Ridding Ourselves of Trumpism Will Mean Leaning Into Disruption
Otto Scharmer in Conversation with Andrew Keen on Keen On
The coronavirus pandemic is dramatically disrupting not only our daily lives but society itself. This show features conversations with some of the world’s leading thinkers and writers about the deeper economic, political, and technological consequences of the pandemic. It’s our new daily podcast trying to make longterm sense out of the chaos of today’s global crisis.
On today’s episode, theorist and author Otto Scharmer discusses the impulses behind turning away and turning toward emerging possibilities.
From the episode:
Andrew Keen: To begin, Otto, what exactly is a blind spot? You have this wonderful visual in your Medium piece of what blind spots are. So, this is not just a throwaway term. You’ve obviously given the notion of a blind spot some deep thinking.
Otto Scharmer: A blind spot can be our habitual way of seeing things as one way when in reality they also could be another way. I think particularly in 2020, it has been said many times we live in a moment of disruption. It’s particularly a collective and global experience, it has been this year. What does disruption really mean? Generally, it means the future is going to be different from the past. Something is changing. So, whenever disruption happens, there are two different ways I can respond. One is turning away, and the other is turning toward.
Turning away is basically a freeze reaction of the human mind. Closing the mind, closing the heart, closing of the will, aka ignorance, hate, and fear. So, from the phrase Make America Great Again, the most important word is the last word, “again,” because it means we are orienting ourselves back to a time that has already passed. So, that’s one way of responding. And it’s not necessarily an evil intention or something, but it is a reaction that is based on the freeze reaction, maybe a self-protection of the mind, because what’s coming our way is too much.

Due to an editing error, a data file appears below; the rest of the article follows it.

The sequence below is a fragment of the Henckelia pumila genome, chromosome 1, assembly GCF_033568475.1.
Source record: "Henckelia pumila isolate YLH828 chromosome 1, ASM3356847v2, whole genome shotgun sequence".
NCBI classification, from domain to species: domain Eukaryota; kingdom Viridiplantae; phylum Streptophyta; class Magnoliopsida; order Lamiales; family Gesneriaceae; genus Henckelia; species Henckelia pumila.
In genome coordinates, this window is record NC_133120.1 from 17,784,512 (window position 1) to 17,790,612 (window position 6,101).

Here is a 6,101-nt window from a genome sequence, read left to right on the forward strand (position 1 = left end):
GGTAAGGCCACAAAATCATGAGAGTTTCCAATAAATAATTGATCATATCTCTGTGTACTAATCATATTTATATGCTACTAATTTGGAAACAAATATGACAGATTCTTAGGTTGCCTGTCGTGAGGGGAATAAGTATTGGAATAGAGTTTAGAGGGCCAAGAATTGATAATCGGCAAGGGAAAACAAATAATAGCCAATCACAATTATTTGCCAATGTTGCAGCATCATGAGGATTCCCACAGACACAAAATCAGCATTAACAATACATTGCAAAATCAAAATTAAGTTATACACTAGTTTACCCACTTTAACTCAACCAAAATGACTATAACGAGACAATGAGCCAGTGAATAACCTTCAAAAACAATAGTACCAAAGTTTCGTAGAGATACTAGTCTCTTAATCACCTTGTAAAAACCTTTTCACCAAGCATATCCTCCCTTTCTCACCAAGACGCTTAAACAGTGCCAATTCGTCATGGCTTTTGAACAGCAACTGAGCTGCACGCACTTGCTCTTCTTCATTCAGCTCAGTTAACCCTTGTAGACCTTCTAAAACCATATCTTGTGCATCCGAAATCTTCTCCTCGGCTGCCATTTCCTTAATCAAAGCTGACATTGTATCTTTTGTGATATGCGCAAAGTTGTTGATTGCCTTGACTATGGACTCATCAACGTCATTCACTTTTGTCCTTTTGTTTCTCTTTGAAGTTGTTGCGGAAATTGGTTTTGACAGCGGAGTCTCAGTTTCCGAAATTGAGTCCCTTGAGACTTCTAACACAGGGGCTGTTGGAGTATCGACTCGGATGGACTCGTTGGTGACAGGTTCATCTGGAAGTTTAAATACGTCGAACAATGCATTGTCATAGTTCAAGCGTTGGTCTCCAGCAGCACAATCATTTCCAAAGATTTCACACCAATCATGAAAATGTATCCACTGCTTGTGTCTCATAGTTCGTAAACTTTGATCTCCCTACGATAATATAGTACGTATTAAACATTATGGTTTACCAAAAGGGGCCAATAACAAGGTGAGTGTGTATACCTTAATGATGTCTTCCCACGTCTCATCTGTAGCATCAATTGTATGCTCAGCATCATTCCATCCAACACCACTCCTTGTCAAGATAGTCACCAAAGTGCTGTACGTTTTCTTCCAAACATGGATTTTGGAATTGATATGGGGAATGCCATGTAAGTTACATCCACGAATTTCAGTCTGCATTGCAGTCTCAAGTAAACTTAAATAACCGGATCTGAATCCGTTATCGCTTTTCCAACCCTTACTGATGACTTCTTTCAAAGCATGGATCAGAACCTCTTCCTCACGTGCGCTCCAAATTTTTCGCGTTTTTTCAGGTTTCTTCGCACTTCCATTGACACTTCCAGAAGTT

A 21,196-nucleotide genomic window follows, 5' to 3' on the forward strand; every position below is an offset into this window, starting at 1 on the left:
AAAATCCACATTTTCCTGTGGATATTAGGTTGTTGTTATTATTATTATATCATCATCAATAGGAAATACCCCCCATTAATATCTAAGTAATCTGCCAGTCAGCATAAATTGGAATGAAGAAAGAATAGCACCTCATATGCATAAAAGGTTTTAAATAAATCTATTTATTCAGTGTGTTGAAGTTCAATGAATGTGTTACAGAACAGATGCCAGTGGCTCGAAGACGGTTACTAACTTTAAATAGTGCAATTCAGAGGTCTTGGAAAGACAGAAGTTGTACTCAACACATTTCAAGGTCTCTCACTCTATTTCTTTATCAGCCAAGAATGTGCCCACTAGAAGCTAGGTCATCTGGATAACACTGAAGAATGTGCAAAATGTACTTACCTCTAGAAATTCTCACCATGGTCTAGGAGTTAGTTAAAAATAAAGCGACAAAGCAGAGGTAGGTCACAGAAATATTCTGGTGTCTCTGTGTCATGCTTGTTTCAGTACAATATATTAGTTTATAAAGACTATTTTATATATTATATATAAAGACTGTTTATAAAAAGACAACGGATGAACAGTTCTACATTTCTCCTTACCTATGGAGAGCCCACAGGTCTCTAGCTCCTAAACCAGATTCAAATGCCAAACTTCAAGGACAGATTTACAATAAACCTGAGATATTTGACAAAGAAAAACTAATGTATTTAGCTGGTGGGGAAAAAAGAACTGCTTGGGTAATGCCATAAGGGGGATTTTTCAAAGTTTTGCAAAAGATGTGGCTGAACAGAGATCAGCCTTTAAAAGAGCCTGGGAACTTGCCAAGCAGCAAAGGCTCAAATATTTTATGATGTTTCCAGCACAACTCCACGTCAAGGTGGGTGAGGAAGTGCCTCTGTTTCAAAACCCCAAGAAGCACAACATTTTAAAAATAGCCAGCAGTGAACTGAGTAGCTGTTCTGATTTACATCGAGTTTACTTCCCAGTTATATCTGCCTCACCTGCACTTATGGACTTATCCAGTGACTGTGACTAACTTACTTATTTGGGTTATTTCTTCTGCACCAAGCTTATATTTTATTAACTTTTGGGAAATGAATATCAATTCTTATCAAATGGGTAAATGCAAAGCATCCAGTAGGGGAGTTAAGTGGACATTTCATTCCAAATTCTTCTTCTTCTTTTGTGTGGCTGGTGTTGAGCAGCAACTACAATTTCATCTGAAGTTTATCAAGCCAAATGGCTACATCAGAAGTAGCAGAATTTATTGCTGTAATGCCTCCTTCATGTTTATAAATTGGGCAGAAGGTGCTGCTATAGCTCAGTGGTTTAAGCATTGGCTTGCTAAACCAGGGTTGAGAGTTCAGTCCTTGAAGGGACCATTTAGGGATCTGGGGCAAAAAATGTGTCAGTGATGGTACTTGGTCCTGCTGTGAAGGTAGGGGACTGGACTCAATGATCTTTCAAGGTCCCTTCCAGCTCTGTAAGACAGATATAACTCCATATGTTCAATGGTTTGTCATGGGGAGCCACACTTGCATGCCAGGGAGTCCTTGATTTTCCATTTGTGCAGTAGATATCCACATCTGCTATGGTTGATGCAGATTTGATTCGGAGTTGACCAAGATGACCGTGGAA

The other way of responding to disruption is turning toward. Turning toward, we are leaning into an emerging future that we don’t even know what it really is. And the only way of doing it is by opening the mind, aka curiosity; opening the heart, aka empathy, compassion; and opening the will, which is the capacity of courage.
So in that way, in a moment when we have this conversation where we all have the hope that we are at the tail end not only of the period of Trump but also the period of Trumpism, that the deepest capacity that we have to develop to really move not only beyond Trump but also beyond Trumpism is the capacity to cultivate our resources of curiosity, compassion, and courage. Because it is the foundation of responding to a disruption in a way that is not going back to a time, that’s not based on turning away and freezing, but it’s based on leaning into an emerging future possibility that we need to embrace and that requires us to let go and let come. Let go of what? Let go of everything that isn’t essential and also let go of the past. And letting come means connecting with emerging future possibilities that we really feel some resonance with.
Otto Scharmer is a Senior Lecturer in the MIT Management Sloan School and co-founder of the Presencing Institute. He chairs the MIT IDEAS program for cross-sector innovation and introduced the concept of “presencing”—learning from the emerging future—in his bestselling books Theory U and Presence (the latter co-authored with P. Senge et al). He is co-author of Leading from the Emerging Future, which outlines eight acupuncture points for transforming capitalism. His most recent book, The Essentials of Theory U, summarizes the core principles and applications of awareness-based systems change.